I stay in the Church because I need the Eucharist. As Catholics we believe that in the Eucharist we celebrate and share, that Jesus Christ is really and truly present—not present just in memory, not present just symbolically, and not present just spiritually, but really and truly present. We offer no proof for this. There is no logical or rational explanation for it. The real presence of Christ in the Eucharist is a matter of faith. And it is the real presence of Christ in the Eucharist that I hunger for and that sustains and nourishes me in my life. As I tell the children at First Eucharist every year: I know that I am not the best person in the world. I am a sinner. But I would be far worse without the Eucharist. The Eucharist makes me be a better person than I would otherwise be. I cannot do without it, and I cannot accept a substitute for it. 

The second reason I stay in the Church is that I need a community of faith that both supports and challenges me. I believe we do this especially well at The Basilica. Here at The Basilica we welcome all those who come through our doors. Not only do we strive to see the face of Christ in one another, but we also strive to be the face of Christ for each other. While some would seek to limit the embrace of our Church, I believe that the embrace of our Church can be nothing less than the embrace of God’s love. 

In his message at the beginning of Lent a few years ago Pope Francis wrote: “Dear brothers and sisters, how greatly I desire that all those places where the Church is present, especially our parishes and our communities may become islands of mercy in the midst of the sea of indifference.” I believe these words describe well what the church, as a community of faith, is all about. These words are an important and necessary challenge to parishes everywhere. They remind us that parishes can never be self-referential or concerned only with their own self interest. The Church needs to be a community of faith that supports and challenges its members. The Church needs to be a community of faith where people are welcomed and accepted. The Catholic Church—and particularly The Basilica—does this better than any church I know. I need this in my life. 

And so because I need the Eucharist and because I need a community that supports and challenges me, I stay in the Catholic Church. 

In this space several months ago I quoted a line from the late comedian Phyllis Diller, who famously said: “Don’t go to bed angry…Stay up and fight.” I believe this is good advice for Catholics today. And so, on this Easter Sunday, I say to all those who may read this: Don’t leave our Church angry. Stay and fight for a Church that is open, honest, and transparent. Stay and fight for leadership that is accountable and responsible. Stay and fight so that you can be the Church that you want the Church to be. Stay—and celebrate the Eucharist and be a part of a community that supports and challenges all of us.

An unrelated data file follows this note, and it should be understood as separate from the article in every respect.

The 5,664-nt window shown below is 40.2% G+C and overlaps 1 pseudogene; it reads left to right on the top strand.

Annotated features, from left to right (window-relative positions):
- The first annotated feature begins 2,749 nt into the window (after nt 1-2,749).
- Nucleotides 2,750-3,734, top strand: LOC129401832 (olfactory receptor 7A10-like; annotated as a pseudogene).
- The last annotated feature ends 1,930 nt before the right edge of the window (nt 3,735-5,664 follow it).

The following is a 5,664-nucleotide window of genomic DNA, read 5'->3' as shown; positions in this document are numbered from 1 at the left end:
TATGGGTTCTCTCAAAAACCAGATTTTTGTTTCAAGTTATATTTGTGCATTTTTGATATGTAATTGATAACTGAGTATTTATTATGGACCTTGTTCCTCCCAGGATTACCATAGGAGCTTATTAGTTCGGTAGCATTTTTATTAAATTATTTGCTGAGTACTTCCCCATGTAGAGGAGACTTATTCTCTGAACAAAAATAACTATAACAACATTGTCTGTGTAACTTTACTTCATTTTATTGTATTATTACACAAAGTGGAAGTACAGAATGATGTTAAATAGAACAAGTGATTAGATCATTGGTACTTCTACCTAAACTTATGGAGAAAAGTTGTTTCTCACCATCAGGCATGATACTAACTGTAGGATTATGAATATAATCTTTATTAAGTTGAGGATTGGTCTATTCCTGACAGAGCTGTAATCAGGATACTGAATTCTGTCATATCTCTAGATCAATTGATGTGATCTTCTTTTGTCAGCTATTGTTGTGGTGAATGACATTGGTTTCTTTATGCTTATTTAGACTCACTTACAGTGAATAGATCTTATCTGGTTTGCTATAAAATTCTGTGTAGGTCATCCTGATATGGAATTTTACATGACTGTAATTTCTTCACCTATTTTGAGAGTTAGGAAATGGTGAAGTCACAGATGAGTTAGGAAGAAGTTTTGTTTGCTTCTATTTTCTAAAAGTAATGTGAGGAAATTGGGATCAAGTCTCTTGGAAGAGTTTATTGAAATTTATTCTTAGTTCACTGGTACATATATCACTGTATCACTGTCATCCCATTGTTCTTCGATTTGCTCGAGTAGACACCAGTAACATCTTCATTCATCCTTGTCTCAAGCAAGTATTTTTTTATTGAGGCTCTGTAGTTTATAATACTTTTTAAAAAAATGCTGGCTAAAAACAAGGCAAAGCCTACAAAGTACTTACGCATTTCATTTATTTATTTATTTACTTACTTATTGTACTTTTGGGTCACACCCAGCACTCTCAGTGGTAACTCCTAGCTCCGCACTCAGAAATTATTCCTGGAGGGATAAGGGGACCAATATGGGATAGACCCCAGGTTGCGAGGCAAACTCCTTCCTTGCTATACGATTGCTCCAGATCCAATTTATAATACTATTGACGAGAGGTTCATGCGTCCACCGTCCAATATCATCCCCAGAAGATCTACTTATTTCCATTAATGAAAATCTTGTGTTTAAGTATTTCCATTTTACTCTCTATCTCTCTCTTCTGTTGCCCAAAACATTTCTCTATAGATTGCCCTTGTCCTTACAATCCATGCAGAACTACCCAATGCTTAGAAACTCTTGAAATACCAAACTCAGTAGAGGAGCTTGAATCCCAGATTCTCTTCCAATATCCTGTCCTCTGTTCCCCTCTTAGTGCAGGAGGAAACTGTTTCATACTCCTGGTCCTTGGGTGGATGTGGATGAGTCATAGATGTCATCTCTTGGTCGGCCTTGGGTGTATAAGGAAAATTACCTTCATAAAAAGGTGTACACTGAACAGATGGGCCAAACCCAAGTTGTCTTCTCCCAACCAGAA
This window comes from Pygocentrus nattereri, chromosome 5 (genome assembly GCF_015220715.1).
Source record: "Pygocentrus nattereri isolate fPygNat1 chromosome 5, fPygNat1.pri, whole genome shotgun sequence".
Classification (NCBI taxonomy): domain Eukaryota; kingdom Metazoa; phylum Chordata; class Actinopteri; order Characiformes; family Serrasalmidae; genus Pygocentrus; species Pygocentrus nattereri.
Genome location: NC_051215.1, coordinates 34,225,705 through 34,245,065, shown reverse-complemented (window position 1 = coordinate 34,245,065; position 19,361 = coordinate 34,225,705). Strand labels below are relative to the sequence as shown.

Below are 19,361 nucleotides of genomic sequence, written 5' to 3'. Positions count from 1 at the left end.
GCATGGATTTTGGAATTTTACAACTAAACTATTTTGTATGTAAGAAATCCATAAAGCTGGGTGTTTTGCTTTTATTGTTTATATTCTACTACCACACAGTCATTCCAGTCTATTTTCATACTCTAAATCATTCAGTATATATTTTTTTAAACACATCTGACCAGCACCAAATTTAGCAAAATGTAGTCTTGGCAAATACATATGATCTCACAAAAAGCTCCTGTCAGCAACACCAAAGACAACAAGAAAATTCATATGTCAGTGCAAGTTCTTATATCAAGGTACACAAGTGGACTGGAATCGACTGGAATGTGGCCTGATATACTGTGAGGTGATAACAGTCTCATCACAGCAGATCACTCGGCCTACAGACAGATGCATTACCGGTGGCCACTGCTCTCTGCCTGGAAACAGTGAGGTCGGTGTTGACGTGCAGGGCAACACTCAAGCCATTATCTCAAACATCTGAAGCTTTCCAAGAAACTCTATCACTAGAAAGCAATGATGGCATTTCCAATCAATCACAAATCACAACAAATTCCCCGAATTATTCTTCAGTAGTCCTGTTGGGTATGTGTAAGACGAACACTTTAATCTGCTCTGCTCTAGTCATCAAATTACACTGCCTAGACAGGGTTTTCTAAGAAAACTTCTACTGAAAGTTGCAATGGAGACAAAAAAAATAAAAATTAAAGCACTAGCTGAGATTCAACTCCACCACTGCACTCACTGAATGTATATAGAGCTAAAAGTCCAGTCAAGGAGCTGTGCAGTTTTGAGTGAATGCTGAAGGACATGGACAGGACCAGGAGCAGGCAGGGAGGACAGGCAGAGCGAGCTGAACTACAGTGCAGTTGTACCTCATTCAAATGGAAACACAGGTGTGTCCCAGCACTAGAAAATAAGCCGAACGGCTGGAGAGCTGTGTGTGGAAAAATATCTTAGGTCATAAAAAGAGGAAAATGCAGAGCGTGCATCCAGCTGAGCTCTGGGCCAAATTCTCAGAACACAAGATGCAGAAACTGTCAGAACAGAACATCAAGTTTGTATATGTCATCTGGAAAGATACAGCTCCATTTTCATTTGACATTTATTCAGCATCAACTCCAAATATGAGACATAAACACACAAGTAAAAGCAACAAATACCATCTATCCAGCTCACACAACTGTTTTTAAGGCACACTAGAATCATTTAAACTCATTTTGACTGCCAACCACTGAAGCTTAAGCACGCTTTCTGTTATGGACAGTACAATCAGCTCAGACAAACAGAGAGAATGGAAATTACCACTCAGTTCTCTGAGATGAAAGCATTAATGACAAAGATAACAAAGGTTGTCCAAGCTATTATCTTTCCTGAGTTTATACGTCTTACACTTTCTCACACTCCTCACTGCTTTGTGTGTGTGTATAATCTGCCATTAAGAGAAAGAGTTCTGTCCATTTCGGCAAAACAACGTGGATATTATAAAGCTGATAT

The Basilica of Saint Mary welcomes all to celebrate Holy Week and Easter, April 18 through April 21, 2019. The vibrant beauty and tradition at The Basilica will draw over 10,000 people for these sacred celebrations.

The most important days of Holy week, known as the Sacred Triduum, begin with Holy Thursday on April 18, and continue with Good Friday, April 19, Holy Saturday, April 20, and Easter Sunday, April 21.

“The Basilica is honored to welcome parishioners and visitors to celebrate the passion, death, and resurrection of Jesus Christ,” said Dr. Johan van Parys, director of liturgy and sacred arts at The Basilica.

 

Reveiw full schedule www.mary.org/holyweek

 

 

The Basilica of Saint Mary stands in prayer and support with the Notre Dame Cathedral community and the city of Paris. We pray for the safety of the first responders working to manage the fire.

During this Holy week, Catholics around the world are saddened by the destruction of the iconic cathedral. The loss of precious relics, irreplaceable art, striking architecture, rich history and culture, are simply devastating. 

We invite our community to join us in prayer and to share a message to the people of Paris. A book of messages will be placed on the Altar of the Sacred Heart in The Basilica. This book will be sent to the Archbishop of Paris.

Tuesday, April 16 - Noon Mass
Saint Joseph Chapel, Basilica Ground Level 
Mass followed by a rosary to Our Lady of Paris

 

 

For this Sunday’s readings click on the link below or copy and paste it into your browser. 
http://usccb.org/bible/readings/042119.cfm